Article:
Friday was a weird day, we only got out of Fusina in the afternoon, this time by bus, which took longer, was more exciting, but didn’t cost anything (because we had these public transport tickets). Finally in Venice we drove to the Accademia, the museums and the palazzi, but strolled around beautiful little alleys at once, when we suddenly heard soft magic music, followed it, and stumbled across two hungarian musicians who totally bewitched us with their otherworldly, jazzish-folkish-freeish music. We listened for maybe two hours and I bought their CD. Listening to them a young Venetian spoke to us, his name was Jason (?!) and he was slightly weird – Anna said, she had the feeling as if he had stepped right out of a movie. He had quite a sense of humour, and wrote us ladies a poem as well. Ashes to water, water to ashes… Thanks, Jason, we won’t forget you!
Afterwards we found a Greek Clown who gave a sweet little show with his (sometimes) helpful little son who was maybe 3 years old. After that we wandered on, to the rather famous Rialto bridge (we didn’t know anything about Venice, so we just had to assume according to the masses of tourists) and back to the Accademia, looking for palazzi, but that was strange – we could always see them being on a boat, but as soon as we were on the streets they suddenly disappear. In conclusion we didn’t visit a single palazzo. But we did find a little gallery of an impressing artist who didn’t speak any English, but somehow you’re always able to communicate. And that evening we stumbled across a Jazz festival where a Blues singer and her fantastic band gave a concert at the waterfront. What a great atmosphere – open-hearted faces everywhere, some sitting in little boats, while the sun slowly sank and painted everything in blue and orange.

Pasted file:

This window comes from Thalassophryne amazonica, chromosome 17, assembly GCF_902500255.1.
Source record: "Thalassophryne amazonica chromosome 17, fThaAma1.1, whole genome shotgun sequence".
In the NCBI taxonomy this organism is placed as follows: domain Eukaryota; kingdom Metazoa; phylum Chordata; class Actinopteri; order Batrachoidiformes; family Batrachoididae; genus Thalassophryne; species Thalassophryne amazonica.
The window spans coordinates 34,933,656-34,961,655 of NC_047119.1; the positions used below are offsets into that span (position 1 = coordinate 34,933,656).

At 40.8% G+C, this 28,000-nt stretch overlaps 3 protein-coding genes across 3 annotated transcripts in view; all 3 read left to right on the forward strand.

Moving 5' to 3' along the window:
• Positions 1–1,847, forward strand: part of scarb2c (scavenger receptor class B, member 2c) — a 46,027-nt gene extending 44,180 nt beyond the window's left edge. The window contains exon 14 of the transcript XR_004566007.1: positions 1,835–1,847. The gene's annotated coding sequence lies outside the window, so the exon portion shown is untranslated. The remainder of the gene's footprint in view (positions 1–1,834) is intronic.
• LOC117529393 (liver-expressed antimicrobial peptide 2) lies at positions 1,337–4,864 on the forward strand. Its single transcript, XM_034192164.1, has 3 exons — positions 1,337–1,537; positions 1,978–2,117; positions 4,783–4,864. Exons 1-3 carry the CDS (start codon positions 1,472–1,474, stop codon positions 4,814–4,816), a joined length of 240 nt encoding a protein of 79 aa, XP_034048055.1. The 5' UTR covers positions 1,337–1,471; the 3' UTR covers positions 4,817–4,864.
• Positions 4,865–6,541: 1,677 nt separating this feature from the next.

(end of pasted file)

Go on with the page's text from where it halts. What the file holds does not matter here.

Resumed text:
When we tried to get back home a lovely Italian spoke with us in German – as a result we missed our stop, lost all orientation, and stumbled along dark main streets, hoping for a bus that would take us home. De facto – when we actually had found two bus stops at once – an even lovelier Italian couple gave us a ride, what a nice encounter! It is a wonderful feeling to pass little adventures like these.
Saturday. Again the busses played a trick on us. Again due belle ragazze got lost in the nightly nowhere, this time it was even creepier, what with the amount of ragazzi on a saturday night. But after a while we actually did find the bus we wanted, and met two Germans there who had had the exact same problems like we had and who told us how to outsmart the busses. 😉
Saturday was quite a low day, we didn’t enjoy that neighbour island Murano too much, and I guess we just got tired in general. I did buy a glass necklace in the shape of a dark green snake, though, and we did sneak into a church and got a peek before we got thrown out again because of our uncatholic clothes.
Sunday was beach day! On our way to Venice we got to know a hardcore punk rock band from California, great guys, so much fun.
The beach, then, was typically crammed with tourists who got roasted in the sun. Somehow it was still very nice. We returned to Fusina quite early in the evening, sat peacefully at the waterfront, got bitten by mosquitos, had dinner, enjoyed the sun set and said goodbye to Venice.
So this was our last evening. And what a beautiful vacation it was. What I really enjoyed was to experience how everything somehow works out after all. That’s one thing I got out of this little holiday – the improvising and „It’ll be fine“-experiences. Also the beautiful, international and lively atmosphere. And – after all – the great, strange, interesting and fun people I’ve met and I won’t forget.